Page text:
- Time-Based Control Mode: This is the setting that allows your Powerwall to draw electricity from the grid when prices are low, as described above.
Cost-wise, a Powerwall will run you cost you about $11,000 out-of-pocket, per battery. But if you are coupling it with a solar system, your tax credits will bring that cost down to about $7,000 per battery after tax credits. Tesla does back this with a 10-year warranty.
Tesla Electric Vehicles and Charger
The premier Tesla products are the Tesla Electric Vehicles (EV); after all, they are what earned Tesla, and Elon Musk, household name recognition. Now Tesla has their own charger to go with it, and this charger, along with its corresponding Tesla EV, are the final elements of the Solar Ecosystem.
Tesla Electric Vehicle (EV)
The Tesla EV is a critical component of Elon Musk’s vision of a Solar Ecosystem because it allows that ecosystem to become mobile and ensures that your transportation and our homes are 100% powered by renewable, sustainable solar energy.
Tesla now offers a few different electric vehicle models, each with its own price point and energy efficiency, but the 2020 Tesla Model 3 SP+ is the most efficient EV on the road today, with its energy consumption clocking in at 239 watt-hours per mile (Wh/mi), which also make it the best vehicle to integrate into your Solar Ecosystem.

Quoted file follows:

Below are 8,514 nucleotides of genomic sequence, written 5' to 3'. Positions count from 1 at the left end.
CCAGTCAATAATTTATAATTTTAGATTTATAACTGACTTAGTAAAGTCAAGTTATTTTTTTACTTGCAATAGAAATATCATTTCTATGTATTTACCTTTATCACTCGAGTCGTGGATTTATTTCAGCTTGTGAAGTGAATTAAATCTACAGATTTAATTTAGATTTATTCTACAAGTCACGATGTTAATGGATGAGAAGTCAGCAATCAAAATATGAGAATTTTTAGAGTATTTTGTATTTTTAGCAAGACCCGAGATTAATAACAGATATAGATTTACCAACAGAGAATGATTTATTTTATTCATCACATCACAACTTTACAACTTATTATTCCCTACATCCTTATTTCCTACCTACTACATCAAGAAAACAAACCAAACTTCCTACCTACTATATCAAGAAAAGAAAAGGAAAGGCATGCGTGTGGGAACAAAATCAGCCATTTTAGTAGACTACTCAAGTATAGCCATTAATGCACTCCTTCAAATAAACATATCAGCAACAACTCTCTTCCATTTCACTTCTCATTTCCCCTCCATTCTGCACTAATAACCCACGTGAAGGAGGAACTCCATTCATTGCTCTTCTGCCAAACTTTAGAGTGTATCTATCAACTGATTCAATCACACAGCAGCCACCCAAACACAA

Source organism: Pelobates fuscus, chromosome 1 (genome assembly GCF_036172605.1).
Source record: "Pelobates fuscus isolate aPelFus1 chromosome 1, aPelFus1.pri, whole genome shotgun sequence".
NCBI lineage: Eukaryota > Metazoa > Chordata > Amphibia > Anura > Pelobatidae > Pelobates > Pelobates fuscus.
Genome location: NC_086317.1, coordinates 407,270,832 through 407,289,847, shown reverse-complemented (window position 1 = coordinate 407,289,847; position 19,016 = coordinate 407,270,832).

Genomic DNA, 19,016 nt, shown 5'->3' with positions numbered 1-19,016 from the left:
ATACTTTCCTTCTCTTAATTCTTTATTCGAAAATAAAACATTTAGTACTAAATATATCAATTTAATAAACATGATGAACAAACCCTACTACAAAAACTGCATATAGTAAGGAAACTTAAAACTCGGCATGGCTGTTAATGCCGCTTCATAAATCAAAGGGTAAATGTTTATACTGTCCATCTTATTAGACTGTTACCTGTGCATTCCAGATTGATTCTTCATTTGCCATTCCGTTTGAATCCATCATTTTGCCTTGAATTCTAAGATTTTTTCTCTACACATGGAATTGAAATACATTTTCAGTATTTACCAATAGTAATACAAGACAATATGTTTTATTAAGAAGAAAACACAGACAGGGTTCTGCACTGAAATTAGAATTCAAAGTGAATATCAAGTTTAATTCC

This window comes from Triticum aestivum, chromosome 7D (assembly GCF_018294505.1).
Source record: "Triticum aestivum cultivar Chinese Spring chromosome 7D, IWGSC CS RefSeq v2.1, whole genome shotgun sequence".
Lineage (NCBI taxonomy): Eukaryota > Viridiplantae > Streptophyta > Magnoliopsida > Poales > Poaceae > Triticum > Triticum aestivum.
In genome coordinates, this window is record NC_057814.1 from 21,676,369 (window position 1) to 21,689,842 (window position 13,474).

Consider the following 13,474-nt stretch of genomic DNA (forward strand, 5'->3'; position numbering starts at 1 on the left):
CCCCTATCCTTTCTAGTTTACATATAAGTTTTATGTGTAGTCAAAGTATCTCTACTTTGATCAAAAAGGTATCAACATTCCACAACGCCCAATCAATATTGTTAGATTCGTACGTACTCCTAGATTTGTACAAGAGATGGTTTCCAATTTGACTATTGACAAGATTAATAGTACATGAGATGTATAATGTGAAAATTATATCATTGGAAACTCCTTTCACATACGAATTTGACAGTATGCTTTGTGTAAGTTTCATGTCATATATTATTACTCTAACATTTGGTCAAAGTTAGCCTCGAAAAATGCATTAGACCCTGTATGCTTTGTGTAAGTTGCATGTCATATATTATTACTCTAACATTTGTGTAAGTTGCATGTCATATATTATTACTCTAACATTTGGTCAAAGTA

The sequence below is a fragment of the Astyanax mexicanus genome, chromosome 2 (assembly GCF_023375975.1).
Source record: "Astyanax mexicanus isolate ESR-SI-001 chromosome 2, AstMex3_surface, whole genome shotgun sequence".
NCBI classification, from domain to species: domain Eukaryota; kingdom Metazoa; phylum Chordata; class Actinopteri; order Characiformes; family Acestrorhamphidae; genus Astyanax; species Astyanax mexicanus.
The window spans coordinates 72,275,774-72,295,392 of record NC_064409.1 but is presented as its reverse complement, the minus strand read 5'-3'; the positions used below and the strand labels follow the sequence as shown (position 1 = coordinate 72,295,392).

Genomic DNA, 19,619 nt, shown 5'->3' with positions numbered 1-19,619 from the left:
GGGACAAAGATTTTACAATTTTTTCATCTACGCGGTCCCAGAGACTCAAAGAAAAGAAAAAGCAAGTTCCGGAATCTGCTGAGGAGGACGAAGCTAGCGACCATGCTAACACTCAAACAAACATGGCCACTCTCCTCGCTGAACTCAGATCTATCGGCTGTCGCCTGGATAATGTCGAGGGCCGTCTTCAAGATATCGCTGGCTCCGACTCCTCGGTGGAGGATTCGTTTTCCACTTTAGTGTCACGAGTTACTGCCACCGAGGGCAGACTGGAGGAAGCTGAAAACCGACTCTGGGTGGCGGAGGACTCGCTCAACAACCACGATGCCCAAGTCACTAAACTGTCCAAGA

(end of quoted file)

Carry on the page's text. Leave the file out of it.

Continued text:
Tesla Electric Vehicle Chargers
There are two Tesla EV Charging models:
- The Mobile Connector: This charger is included in all new Tesla EVs and can be plugged into standard electrical outlets.
- The Wall Connector: This charger can pair with the Tesla Model S, 3, X, and Y. It is customizable to any power supply making it a suitable charger to include in your Solar Ecosystem.
Having a Tesla Wall Connector is vital if you would like to charge your Tesla EV with solar power, but if you happen to have a Tesla EV, you will probably need a charger no matter how you plan on powering it.
How Much Does It Cost to Charge a Tesla with Solar?
Installing a Tesla Solar System to power your home is one thing, but it is also entirely possible to scale down a Tesla Solar system and just use it to power your Tesla EV. Unfortunately, there isn’t a simple answer to this question because how much it costs to charge your Tesla with a solar-powered system will depend on factors unique to you. Factors include:
- How much you drive each day
- What kind of Tesla EV you have
- How much daylight you get each day in your area
So, to help you determine how much it would cost to power your Tesla EV using a solar system, we broke the necessary calculations and considerations down into five steps and provided an example: